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The relationship between post-penetrating keratoplasties (PPK) and intra-ocular pressure (IOP)

Poster Details

First Author: M.Jain UK

Co Author(s):    N. Din   K. Williams   L. Ficker              

Abstract Details


Glaucoma is the leading cause of irreversible vision loss post-keratoplasty and an important cause of graft failure. Whilst other surgical techniques are available and gaining popularity, such as lamellar keratoplasties, endolamellar keratoplasties or laser-assisted keratoplasties, penetrating keratoplasties are still an important tool in a corneal surgeon’s armamentarium . This study looks into the incidence of high IOP following keratoplasty and some of the associated risk factors, including the proportions of patients requiring glaucoma interventions.


Moorfields Eye Hospital, Cornea and External diseases department


A retrospective observational study was performed identifying all penetrating keratoplasties (PK) performed over a one year. We identified 101 individuals who underwent a PK. Surgery was performed on a range of underlying aetiologies: keratoconus (n=43), microbial keratitis (n=16), perforation and trauma (n=5), re-do corneal grafts (n=7). Other aetiologies included aniridia (n=2), glaucoma with drainage tubes (n=6), herpes simplex keratitis (n=5). Surgery was performed in combination with cataract surgery in six cases, amniotic membrane grafting in two cases, an anterior vitrecotmy in one case, an iris biopsy in one case and converted from a DALK in two cases.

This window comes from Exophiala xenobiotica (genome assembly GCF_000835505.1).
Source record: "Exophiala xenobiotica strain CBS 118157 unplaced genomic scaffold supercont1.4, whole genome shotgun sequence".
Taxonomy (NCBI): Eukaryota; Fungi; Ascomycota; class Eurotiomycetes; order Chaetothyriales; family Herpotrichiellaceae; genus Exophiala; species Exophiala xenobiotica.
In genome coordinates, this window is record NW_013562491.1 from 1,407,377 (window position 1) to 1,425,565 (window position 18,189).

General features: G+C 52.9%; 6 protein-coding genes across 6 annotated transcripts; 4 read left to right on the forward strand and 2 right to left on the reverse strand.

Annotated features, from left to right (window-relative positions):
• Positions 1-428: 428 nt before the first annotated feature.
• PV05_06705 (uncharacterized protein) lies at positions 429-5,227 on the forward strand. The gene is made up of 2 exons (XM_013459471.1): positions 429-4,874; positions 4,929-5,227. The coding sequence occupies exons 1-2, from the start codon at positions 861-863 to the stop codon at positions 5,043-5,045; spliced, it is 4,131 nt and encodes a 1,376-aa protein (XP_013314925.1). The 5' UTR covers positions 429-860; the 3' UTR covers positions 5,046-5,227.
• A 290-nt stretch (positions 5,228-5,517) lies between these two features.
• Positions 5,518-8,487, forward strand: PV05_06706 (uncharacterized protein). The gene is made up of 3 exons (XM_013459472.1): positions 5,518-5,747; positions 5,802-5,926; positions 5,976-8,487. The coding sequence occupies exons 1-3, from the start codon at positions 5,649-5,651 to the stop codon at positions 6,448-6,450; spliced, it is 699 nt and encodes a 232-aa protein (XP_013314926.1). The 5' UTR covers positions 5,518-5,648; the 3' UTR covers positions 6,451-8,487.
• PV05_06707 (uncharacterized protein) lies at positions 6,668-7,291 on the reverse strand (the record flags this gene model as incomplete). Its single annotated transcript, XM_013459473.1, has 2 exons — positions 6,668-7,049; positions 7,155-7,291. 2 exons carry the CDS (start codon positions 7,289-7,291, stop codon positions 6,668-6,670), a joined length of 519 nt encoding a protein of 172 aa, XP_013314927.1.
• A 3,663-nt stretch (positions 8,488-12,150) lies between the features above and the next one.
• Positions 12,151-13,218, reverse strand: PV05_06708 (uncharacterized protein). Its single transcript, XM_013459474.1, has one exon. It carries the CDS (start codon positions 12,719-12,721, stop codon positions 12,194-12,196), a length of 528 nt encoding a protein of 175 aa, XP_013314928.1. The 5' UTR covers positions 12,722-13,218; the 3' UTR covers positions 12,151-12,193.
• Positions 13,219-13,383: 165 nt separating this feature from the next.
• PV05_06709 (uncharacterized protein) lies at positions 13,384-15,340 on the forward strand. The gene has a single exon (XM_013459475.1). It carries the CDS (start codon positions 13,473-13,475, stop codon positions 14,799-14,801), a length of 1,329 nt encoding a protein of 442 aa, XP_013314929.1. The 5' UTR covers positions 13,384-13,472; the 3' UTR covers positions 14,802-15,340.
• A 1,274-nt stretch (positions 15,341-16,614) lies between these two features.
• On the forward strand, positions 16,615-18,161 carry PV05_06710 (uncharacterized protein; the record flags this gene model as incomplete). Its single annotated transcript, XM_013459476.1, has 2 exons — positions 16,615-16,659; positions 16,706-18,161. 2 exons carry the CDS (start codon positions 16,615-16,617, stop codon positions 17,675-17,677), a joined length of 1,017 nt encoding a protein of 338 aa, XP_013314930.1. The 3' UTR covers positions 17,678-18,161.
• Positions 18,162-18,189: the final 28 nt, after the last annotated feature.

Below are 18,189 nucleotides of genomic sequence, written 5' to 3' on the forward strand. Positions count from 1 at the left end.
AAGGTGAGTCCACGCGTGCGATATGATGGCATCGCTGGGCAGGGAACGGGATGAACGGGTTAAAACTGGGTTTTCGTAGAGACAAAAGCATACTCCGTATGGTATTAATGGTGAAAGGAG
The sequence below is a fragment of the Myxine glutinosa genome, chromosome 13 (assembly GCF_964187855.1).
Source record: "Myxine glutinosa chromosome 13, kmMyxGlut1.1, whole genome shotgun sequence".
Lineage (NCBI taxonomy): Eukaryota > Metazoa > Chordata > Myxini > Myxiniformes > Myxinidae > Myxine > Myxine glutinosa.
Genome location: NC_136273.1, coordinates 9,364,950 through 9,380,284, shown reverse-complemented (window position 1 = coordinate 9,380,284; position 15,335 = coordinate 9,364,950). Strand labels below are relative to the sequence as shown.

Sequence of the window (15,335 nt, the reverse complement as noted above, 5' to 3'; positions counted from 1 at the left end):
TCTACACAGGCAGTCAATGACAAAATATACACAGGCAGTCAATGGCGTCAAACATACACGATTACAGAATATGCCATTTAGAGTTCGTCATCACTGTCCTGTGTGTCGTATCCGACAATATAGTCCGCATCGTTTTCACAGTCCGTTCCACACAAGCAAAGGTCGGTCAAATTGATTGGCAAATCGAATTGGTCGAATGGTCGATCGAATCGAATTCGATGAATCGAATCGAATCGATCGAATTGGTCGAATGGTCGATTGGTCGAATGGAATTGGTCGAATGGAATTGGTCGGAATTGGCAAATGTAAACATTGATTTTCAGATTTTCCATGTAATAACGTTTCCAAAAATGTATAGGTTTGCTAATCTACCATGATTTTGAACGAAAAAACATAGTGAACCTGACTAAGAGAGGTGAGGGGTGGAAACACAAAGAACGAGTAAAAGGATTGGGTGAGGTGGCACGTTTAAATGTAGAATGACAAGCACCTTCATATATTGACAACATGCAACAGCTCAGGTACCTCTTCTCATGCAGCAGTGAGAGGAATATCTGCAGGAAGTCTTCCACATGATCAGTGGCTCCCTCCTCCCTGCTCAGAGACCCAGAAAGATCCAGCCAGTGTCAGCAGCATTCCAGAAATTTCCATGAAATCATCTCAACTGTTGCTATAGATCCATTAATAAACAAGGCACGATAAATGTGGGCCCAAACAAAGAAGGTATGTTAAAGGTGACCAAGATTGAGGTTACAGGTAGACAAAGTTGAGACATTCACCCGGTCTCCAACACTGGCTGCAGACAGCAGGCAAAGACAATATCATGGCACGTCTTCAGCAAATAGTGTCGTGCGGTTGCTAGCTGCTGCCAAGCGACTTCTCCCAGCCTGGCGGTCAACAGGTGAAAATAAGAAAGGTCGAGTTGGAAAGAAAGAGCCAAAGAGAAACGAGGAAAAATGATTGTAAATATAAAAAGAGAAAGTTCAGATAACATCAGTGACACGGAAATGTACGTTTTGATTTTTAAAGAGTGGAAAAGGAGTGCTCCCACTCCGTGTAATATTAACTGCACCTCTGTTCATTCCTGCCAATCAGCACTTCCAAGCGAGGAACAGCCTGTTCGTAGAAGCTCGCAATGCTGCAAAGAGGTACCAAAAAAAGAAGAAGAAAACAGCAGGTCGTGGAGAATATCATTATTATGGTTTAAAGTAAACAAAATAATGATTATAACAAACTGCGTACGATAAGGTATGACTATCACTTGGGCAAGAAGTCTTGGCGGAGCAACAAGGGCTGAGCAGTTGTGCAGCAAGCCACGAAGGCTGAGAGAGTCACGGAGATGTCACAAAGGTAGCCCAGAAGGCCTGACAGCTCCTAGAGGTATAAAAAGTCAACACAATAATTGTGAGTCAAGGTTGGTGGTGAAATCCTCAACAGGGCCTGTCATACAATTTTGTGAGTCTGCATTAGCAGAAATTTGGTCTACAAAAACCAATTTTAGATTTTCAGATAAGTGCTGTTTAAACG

At baseline the mean IOP was 11mHg (range 3-29 mmHg). Pre-existing ocular hypertension and glaucoma was noted in one and eighteen cases respectively, with five individuals having a glaucoma drainage device in situ. Following PK an IOP spike ≥ 22 mmHg was noted in 24.8% of cases (n=25), of which 6 had pre-existing glaucoma. An IOP spike ≥ 30 mmHg was noted in 6.9% of cases, of which 2 had pre-existing glaucoma. Treatments for raised IOP included topical anti-hypertensives alone, cyclodiode and surgery .


We identified a relatively high incidence of IOP spikes following PK. Identifying risk factors permits close follow-up and timely treatment of any postoperative IOP rises. It appears the pre-existing glaucoma was common, and this should be carefully sought and appropriately treated prior to PK.

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